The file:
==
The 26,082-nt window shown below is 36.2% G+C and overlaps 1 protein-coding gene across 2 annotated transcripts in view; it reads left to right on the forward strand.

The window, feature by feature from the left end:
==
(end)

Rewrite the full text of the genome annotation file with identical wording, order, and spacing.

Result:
The 26,082-nt window shown below is 36.2% G+C and overlaps 1 protein-coding gene across 2 annotated transcripts in view; it reads left to right on the forward strand.

The window, feature by feature from the left end: